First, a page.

I am outraged! My son was injured at his government job in Kentucky and eventually died of his injuries. He had astronomical medical bills, and he reached the cap on his insurance benefits. I think the government has an obligation to pay for whatever insurance won’t pay, but it looks as if they don’t have to under the U.S. Constitution’s “sovereign immunity” rule. Is the government really above its own laws?!

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I’m so sorry to hear of your loss. It’s true that our Constitution upholds sovereign immunity, which basically prevents victims from bringing a lawsuit against the government or its employees unless the government consents—but it’s really not all black and white.

Sovereign immunity has its roots in British law, which upheld that the King or Queen can do no wrong. As the Legal Information Institute at Cornell University Law School states, “These days, the application of sovereign immunity is much less clear-cut, as different governments have waived liability in differing degrees under differing circumstances.”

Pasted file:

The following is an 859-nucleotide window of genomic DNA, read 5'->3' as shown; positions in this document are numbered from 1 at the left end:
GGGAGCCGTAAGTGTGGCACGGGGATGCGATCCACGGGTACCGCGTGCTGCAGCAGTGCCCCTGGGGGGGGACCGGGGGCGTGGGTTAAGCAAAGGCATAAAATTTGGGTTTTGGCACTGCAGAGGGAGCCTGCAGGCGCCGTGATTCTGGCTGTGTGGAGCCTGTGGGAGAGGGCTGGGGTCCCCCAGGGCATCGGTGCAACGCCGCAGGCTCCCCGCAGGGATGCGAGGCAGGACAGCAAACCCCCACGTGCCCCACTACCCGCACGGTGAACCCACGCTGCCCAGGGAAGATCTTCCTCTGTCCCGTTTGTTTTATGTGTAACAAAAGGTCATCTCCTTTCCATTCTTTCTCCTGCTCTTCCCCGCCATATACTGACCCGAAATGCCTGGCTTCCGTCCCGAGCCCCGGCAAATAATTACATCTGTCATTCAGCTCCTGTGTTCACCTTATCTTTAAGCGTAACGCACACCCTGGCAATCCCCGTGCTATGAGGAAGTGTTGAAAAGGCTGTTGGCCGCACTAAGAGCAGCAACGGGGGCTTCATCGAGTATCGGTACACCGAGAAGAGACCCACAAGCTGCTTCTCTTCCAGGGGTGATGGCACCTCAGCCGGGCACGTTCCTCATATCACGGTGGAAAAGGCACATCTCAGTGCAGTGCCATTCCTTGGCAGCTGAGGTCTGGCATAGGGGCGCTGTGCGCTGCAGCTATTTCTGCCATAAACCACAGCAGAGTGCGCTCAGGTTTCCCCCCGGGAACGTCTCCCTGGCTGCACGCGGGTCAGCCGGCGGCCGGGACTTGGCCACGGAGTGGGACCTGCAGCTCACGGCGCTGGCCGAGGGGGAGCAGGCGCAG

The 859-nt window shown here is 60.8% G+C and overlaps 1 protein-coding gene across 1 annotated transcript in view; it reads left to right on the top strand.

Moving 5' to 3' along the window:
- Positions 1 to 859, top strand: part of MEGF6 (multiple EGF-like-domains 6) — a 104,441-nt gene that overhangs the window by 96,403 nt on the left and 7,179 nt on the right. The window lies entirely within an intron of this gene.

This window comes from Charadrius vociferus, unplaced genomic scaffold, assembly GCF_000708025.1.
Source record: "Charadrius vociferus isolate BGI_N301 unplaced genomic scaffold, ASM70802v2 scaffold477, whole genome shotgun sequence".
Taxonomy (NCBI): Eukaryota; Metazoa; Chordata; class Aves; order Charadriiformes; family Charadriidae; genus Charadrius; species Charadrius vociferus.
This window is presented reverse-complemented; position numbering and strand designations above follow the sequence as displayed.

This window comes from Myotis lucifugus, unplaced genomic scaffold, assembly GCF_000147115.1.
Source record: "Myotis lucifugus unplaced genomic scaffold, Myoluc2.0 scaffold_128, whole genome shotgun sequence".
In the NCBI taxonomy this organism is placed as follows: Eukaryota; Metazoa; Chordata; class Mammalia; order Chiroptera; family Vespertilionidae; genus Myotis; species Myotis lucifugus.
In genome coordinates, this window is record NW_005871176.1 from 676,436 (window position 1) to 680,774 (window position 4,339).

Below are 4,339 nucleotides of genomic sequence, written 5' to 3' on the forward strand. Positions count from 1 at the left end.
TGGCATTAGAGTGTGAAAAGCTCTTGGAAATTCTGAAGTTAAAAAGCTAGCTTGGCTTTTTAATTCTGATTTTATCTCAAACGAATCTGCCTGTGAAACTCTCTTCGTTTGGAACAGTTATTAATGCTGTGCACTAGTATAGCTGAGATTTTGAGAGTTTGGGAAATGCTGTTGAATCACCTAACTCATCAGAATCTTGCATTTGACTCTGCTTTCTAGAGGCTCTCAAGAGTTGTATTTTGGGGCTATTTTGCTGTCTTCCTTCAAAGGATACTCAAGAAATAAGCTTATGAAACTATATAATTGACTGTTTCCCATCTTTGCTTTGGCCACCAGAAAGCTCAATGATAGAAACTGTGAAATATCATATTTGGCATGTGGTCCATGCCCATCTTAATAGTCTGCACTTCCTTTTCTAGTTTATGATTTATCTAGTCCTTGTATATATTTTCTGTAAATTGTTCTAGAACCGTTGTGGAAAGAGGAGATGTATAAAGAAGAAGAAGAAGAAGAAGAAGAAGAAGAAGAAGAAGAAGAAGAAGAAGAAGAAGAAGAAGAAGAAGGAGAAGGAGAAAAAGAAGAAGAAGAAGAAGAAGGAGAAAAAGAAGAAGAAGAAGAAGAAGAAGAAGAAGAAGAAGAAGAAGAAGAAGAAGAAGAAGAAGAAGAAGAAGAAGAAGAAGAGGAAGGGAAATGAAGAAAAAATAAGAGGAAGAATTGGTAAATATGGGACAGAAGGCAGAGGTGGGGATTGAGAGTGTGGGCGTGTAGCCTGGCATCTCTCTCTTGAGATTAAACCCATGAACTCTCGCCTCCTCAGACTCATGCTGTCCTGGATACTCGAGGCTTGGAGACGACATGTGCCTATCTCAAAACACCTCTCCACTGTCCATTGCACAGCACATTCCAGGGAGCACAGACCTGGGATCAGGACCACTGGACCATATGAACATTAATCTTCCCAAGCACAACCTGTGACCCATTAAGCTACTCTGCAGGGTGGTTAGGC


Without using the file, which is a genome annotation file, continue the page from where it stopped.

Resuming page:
As early as 1855, the U.S. government began to waive sovereign immunity in non-tort cases when it established the U.S. Court of Claims, which heard “cases against the United States involving contracts based upon the Constitution, federal statutes, and federal regulations” (according to The Free Dictionary).

With the passing of the Tort Claims Act in 1946, Congress waived immunity for government agencies, officers, and employees—with plenty of exceptions. It’s definitely complicated, and you should get an experienced Louisville wrongful death attorney to figure it all out for you and find a way for you to get those bills paid.

Give us a call at Gray and White Law: 502-210-8942 or toll free at 888-450-4456. We’ll set up a FREE, no-obligation consultation to discuss your situation.